In 1957 the Natural History Museum pronounced the Thames "biologically dead." Yet, after years of conservation efforts, the Thames is again home to a surprising variety of aquatic life -- including 125 species of fish. The Thames Estuary in particular is alive with all kinds of fishy creatures. Armed with a fishing rod (and a fishing licence) you can catch everything from eels to flounder.
Pick up a pike
Lean, mean and packing rows of razor-sharp teeth, the pike is one of the bad boys of the Thames. Its huge mouth can gulp down unsuspecting fish in seconds. It lays camouflaged among weeds before launching itself at its prey. Use a plastic lure or smelly fish bait in deep waters or weedy edges to tempt these monsters. Pike over 30lb. have been caught on some parts of the Thames, such as the stretch near Farringdon in Oxfordshire.
Cast for a carp
Known as "garbage fish" in the US, carp remain popular with anglers in the UK, partly due to the huge sizes they can reach. Carp in the Thames prefer slow-moving water. You'll catch them sucking at the river bed for food or occasionally see them gulping bread at the surface on a sunny day. Maggots, bread, luncheon meat, worms or specially made carp "boilies" all make perfect bait for Thames carp.
Take hold of an eel
The slippery eel is in fact a quintessential Thames fish -- with "jellied eels" a legendary London delicacy. However, the European eel is is now listed as critically endangered, with Thames stocks at an all-time low. If you catch an eel, consider throwing it straight back into the Thames to fight another day. They'll take a large variety of bait weighted to the bottom -- particularly during the evenings and at night.
Small is beautiful
Minnows are the ultimate tiddlers -- and you'll find them along most of the whole length of the Thames. While not for serious anglers, minnows caught in a net or jam jar can be a child's first taste of fishing. Or, a few netted and humanely killed minnows make good bait when pike or perch fishing.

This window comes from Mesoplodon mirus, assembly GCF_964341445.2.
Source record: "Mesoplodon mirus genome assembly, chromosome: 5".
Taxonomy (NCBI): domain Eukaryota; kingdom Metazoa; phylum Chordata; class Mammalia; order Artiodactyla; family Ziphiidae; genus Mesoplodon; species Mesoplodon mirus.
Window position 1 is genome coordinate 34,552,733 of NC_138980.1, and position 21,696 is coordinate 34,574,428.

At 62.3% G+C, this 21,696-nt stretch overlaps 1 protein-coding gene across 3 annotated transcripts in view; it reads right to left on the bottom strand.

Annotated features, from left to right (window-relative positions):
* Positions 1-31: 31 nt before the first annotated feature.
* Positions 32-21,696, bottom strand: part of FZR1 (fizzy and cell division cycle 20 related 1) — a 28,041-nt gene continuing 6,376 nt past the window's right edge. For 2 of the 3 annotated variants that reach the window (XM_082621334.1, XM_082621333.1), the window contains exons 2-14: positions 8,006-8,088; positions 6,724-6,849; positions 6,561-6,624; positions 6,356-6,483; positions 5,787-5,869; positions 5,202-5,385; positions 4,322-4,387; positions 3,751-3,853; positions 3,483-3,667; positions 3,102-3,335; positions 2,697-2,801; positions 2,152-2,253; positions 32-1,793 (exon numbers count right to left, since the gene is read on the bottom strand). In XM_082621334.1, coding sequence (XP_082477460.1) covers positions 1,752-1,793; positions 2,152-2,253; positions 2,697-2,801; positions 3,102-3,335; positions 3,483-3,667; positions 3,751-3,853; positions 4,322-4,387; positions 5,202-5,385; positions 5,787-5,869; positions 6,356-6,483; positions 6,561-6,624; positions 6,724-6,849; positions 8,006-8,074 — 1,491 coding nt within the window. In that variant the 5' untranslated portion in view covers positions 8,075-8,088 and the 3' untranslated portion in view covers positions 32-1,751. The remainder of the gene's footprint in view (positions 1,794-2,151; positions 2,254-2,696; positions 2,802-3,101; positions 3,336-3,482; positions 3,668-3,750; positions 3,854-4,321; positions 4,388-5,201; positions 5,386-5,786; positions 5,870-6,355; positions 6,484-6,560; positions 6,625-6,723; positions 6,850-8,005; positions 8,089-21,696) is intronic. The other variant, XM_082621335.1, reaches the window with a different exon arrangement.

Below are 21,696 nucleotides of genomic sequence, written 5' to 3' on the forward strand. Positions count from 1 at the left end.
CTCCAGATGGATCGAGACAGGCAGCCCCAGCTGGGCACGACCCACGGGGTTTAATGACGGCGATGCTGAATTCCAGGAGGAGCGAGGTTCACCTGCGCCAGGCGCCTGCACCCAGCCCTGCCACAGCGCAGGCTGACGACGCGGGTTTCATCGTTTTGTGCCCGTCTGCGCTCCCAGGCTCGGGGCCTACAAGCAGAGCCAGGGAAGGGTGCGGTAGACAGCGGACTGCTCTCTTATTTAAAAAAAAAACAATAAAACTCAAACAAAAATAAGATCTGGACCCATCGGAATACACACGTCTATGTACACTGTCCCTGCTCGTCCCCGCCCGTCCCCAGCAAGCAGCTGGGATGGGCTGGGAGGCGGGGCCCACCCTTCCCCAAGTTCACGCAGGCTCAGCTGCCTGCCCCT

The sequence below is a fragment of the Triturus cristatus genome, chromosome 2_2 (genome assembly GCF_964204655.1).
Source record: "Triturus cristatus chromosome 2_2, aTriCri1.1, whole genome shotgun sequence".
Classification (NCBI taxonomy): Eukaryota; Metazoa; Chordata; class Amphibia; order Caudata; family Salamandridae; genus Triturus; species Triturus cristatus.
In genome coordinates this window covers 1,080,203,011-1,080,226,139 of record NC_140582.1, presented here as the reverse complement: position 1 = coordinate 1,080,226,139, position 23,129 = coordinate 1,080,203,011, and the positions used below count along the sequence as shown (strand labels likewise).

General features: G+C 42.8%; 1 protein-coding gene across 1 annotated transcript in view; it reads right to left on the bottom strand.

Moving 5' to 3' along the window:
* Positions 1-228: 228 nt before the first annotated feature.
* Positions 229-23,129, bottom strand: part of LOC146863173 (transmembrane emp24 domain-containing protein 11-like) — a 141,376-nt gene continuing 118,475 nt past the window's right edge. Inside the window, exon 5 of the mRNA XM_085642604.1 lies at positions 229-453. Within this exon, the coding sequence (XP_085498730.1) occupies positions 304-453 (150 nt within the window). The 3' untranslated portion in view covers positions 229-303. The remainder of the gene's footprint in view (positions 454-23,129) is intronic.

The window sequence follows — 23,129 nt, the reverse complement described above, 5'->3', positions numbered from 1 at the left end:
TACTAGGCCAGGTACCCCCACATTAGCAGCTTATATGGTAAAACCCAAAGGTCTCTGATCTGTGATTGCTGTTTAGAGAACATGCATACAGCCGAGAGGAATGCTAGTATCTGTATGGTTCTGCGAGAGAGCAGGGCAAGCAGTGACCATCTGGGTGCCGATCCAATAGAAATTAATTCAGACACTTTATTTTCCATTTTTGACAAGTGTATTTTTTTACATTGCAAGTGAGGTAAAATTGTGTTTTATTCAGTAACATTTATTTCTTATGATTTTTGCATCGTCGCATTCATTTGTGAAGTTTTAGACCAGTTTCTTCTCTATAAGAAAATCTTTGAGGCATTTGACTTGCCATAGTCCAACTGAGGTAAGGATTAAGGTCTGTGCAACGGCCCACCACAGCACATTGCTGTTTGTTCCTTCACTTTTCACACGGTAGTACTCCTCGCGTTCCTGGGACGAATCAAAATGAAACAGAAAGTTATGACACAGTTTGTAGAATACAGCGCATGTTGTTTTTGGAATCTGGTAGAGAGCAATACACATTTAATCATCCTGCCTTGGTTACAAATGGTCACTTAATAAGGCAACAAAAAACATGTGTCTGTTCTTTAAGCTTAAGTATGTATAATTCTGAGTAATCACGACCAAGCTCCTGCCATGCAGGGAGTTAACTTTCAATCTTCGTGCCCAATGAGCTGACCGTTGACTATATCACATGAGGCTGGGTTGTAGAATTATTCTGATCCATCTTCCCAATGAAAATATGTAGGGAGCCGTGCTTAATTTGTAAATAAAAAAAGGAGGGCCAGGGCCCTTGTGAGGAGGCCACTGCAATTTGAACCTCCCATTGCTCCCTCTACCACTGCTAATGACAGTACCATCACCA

Get a herring aid
You won't find herring too far inland from the mouth of the Thames. But, head into the estuary on a boat in summer and you have a good chance of catching one of these silvery fish. And because they're a shoal species, if you catch one, you'll probably catch lots. Try small feathers or miniature lures.
Bass for your face
Sea bass are a favourite with restaurant chefs -- and a much sought-after fish for anglers. As a shore-hugging species, bass are more than happy in the Thames estuary, eating up crabs, fish and squid. You'll need a sturdy rod, plus a lure or large strip of mackerel or squid to catch them. Bass swim quite far up stream, so don't be surprised to catch them several miles inland.
Perch on the edge
The beautifully tiger-striped perch are one of the most commonly caught fish in the Thames. A hungry predator, these well camouflaged fish ambush their prey and such them into their gaping mouths. As they're not the fussiest eaters, you can catch perch with everything from maggots to metal lures. The deeper waters hold the bigger perch of several pounds and over.
Dream of bream
The oval-shaped common bream sits in some of the deeper, slower-moving parts of the Thames. They love maggots -- so a couple on a small hook on a long float rig or weighted on the bottom make a perfect bait. Bream don't grow to huge sizes, but fish over 5 lb. are relatively common.
Grab a gudgeon
The gudgeon has a surprisingly large mouth for such as small fish. They're easy to catch with a maggot on a small hook in relatively shallow waters -- making them an ideal fish for children and beginners! In some stretches of the Thames you can even catch a few gudgeon with a net dipped into the water.
Take out a trout
Believe it or not, there are trout in the Thames -- you just have to be very lucky to catch one! Tree-lined stretches in areas such as Berkshire or Wiltshire might be your best chance of landing a Thames trout. However, there are reports of fishermen landing trout right in the heart of London, even at Putney Bridge. Trout will take a fly dropped onto the river surface, or go for small lures.